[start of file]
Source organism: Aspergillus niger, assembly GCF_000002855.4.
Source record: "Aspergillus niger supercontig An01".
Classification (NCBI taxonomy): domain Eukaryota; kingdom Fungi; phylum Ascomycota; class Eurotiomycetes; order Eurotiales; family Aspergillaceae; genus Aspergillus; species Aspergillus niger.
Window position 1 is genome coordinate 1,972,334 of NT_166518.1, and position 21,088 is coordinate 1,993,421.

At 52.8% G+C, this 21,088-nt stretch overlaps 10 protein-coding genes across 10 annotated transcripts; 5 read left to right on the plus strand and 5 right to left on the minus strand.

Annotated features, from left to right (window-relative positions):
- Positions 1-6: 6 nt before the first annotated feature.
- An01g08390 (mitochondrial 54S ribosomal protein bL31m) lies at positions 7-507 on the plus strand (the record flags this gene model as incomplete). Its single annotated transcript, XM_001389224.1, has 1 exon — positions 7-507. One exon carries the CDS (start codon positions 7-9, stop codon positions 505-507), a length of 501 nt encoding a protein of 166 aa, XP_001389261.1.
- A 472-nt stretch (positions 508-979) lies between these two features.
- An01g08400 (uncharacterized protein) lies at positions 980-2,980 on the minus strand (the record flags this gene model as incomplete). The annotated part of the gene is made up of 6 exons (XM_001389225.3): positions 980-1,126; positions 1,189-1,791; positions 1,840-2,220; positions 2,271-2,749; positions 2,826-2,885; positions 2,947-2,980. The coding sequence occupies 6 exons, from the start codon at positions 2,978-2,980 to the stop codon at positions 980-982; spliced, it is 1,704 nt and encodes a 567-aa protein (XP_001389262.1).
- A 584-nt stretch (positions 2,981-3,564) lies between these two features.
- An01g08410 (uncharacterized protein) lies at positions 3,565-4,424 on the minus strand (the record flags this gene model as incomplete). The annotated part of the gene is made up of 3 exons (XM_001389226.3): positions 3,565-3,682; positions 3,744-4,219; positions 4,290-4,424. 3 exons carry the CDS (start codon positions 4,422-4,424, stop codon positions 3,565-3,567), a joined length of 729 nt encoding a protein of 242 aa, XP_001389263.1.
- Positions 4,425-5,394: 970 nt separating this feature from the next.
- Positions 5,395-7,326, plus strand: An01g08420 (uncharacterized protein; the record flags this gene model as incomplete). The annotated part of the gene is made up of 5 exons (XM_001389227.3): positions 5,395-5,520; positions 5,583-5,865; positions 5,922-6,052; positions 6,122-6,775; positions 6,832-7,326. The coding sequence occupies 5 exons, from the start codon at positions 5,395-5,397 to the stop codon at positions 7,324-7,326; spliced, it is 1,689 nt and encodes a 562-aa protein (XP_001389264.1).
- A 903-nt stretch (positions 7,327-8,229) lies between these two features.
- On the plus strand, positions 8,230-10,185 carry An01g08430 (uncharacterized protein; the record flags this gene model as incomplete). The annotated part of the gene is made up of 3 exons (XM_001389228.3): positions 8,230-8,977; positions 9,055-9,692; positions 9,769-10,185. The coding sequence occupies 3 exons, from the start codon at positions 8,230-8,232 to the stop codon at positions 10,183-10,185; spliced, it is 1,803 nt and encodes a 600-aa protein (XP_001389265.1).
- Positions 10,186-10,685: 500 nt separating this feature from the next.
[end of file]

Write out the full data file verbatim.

Source organism: Aspergillus niger, assembly GCF_000002855.4.
Source record: "Aspergillus niger supercontig An01".
Classification (NCBI taxonomy): domain Eukaryota; kingdom Fungi; phylum Ascomycota; class Eurotiomycetes; order Eurotiales; family Aspergillaceae; genus Aspergillus; species Aspergillus niger.
Window position 1 is genome coordinate 1,972,334 of NT_166518.1, and position 21,088 is coordinate 1,993,421.

At 52.8% G+C, this 21,088-nt stretch overlaps 10 protein-coding genes across 10 annotated transcripts; 5 read left to right on the plus strand and 5 right to left on the minus strand.

Annotated features, from left to right (window-relative positions):
- Positions 1-6: 6 nt before the first annotated feature.
- An01g08390 (mitochondrial 54S ribosomal protein bL31m) lies at positions 7-507 on the plus strand (the record flags this gene model as incomplete). Its single annotated transcript, XM_001389224.1, has 1 exon — positions 7-507. One exon carries the CDS (start codon positions 7-9, stop codon positions 505-507), a length of 501 nt encoding a protein of 166 aa, XP_001389261.1.
- A 472-nt stretch (positions 508-979) lies between these two features.
- An01g08400 (uncharacterized protein) lies at positions 980-2,980 on the minus strand (the record flags this gene model as incomplete). The annotated part of the gene is made up of 6 exons (XM_001389225.3): positions 980-1,126; positions 1,189-1,791; positions 1,840-2,220; positions 2,271-2,749; positions 2,826-2,885; positions 2,947-2,980. The coding sequence occupies 6 exons, from the start codon at positions 2,978-2,980 to the stop codon at positions 980-982; spliced, it is 1,704 nt and encodes a 567-aa protein (XP_001389262.1).
- A 584-nt stretch (positions 2,981-3,564) lies between these two features.
- An01g08410 (uncharacterized protein) lies at positions 3,565-4,424 on the minus strand (the record flags this gene model as incomplete). The annotated part of the gene is made up of 3 exons (XM_001389226.3): positions 3,565-3,682; positions 3,744-4,219; positions 4,290-4,424. 3 exons carry the CDS (start codon positions 4,422-4,424, stop codon positions 3,565-3,567), a joined length of 729 nt encoding a protein of 242 aa, XP_001389263.1.
- Positions 4,425-5,394: 970 nt separating this feature from the next.
- Positions 5,395-7,326, plus strand: An01g08420 (uncharacterized protein; the record flags this gene model as incomplete). The annotated part of the gene is made up of 5 exons (XM_001389227.3): positions 5,395-5,520; positions 5,583-5,865; positions 5,922-6,052; positions 6,122-6,775; positions 6,832-7,326. The coding sequence occupies 5 exons, from the start codon at positions 5,395-5,397 to the stop codon at positions 7,324-7,326; spliced, it is 1,689 nt and encodes a 562-aa protein (XP_001389264.1).
- A 903-nt stretch (positions 7,327-8,229) lies between these two features.
- On the plus strand, positions 8,230-10,185 carry An01g08430 (uncharacterized protein; the record flags this gene model as incomplete). The annotated part of the gene is made up of 3 exons (XM_001389228.3): positions 8,230-8,977; positions 9,055-9,692; positions 9,769-10,185. The coding sequence occupies 3 exons, from the start codon at positions 8,230-8,232 to the stop codon at positions 10,183-10,185; spliced, it is 1,803 nt and encodes a 600-aa protein (XP_001389265.1).
- Positions 10,186-10,685: 500 nt separating this feature from the next.